Houston, the fourth largest city in the United States, is also one of the country’s most diverse. With large Indian, Mexican, Vietnamese, and Korean populations, the city is a food lover’s paradise. Hay Merchant is just one restaurant that celebrates the melting pot that is Houston. Here, chef Chris Shepherd shares his recipe for Korean braised goat and dumplings, one of Hay Merchant’s most popular dishes.
Korean braised goat and dumplings
For the braised goat:
1 large (about 3 pounds) bone-in goat leg
1 pound onions, chopped
1 pound carrots, chopped
1 pound celery, chopped<
1/4 cup garlic cloves
For the dumplings:
¼ cup neutral vegetable oil
4 ounces Korean rice dumplings, cut into 1-inch pieces
2 ounces white onion, julienned
2 ounces, gochujang
2 tablespoons lager beer
2 tablespoons unsalted butter, cold<
2 tablespoons green onion, sliced
In a large stock pot, add the goat, onions, carrots, celery, and garlic. Fill the pot with water so that the ingredients are completely submerged. Bring to a boil over high heat, then reduce to a simmer. Let simmer at least 7 hours or overnight.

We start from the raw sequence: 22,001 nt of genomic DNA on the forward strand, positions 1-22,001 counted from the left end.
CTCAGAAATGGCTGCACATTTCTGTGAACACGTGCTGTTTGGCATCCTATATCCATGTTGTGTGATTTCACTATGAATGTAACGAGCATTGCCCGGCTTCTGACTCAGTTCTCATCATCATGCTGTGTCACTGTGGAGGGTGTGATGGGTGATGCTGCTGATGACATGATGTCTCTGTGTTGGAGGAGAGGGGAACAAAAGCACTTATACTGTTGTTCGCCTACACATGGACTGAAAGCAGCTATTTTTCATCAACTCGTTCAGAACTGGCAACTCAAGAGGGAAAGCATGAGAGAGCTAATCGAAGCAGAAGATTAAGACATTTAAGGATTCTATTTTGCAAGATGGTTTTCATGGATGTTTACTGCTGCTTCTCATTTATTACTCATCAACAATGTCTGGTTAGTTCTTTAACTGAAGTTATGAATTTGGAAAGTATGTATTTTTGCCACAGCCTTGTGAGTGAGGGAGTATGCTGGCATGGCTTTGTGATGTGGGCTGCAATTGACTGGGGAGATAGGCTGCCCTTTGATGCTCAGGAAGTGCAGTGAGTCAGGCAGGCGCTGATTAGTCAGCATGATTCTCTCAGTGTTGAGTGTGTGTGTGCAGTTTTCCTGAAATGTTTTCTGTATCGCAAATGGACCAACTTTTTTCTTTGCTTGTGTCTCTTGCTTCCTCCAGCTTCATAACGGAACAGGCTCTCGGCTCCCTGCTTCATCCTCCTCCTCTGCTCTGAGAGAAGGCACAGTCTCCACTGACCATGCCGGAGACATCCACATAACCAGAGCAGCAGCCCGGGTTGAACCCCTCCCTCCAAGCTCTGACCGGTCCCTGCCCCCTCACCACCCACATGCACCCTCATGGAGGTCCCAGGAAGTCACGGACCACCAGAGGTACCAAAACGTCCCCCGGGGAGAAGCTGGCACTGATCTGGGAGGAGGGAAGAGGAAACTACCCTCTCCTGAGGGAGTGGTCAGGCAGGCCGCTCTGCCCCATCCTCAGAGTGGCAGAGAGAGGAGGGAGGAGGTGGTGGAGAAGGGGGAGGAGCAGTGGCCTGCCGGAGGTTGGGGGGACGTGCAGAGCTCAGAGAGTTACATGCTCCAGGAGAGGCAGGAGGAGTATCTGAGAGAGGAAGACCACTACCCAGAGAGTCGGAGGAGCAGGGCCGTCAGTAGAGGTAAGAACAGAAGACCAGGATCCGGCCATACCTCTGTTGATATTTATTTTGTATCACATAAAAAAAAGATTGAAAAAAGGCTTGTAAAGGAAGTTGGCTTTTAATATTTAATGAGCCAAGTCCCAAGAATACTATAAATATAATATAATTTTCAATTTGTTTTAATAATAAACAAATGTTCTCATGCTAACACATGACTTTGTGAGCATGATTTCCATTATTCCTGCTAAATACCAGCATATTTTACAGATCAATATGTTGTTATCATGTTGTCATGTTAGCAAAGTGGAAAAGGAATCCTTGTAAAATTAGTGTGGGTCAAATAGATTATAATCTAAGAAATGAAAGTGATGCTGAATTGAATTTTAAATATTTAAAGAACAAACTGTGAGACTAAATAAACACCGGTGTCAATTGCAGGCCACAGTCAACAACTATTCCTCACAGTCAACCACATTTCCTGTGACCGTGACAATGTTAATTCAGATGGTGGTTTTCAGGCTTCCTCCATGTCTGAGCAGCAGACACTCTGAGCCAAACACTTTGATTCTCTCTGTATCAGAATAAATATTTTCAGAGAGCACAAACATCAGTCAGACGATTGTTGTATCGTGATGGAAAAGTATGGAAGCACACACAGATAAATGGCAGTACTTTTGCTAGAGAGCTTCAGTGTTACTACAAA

Strain the goat and discard the liquid. When the meat is cool enough to handle, pull the meat and discard the bones. Set aside. (The pulled meat will keep in a resealable plastic bag in the refrigerator for up to 4 days.)
In a skillet over medium-high heat, add the oil and then the rice cakes. Cook, stirring occasionally for about 6 minutes, until the dumplings get a little bit of golden-brown color in spots.
Add the onion and 8 ounces of the pulled goat meat and cook, stirring, until the mixture is well combined and warm throughout. Add the gochujang and beer. Gently swirl in the butter.
To serve, divide among bowls and garnish with the green onion. Serve immediately.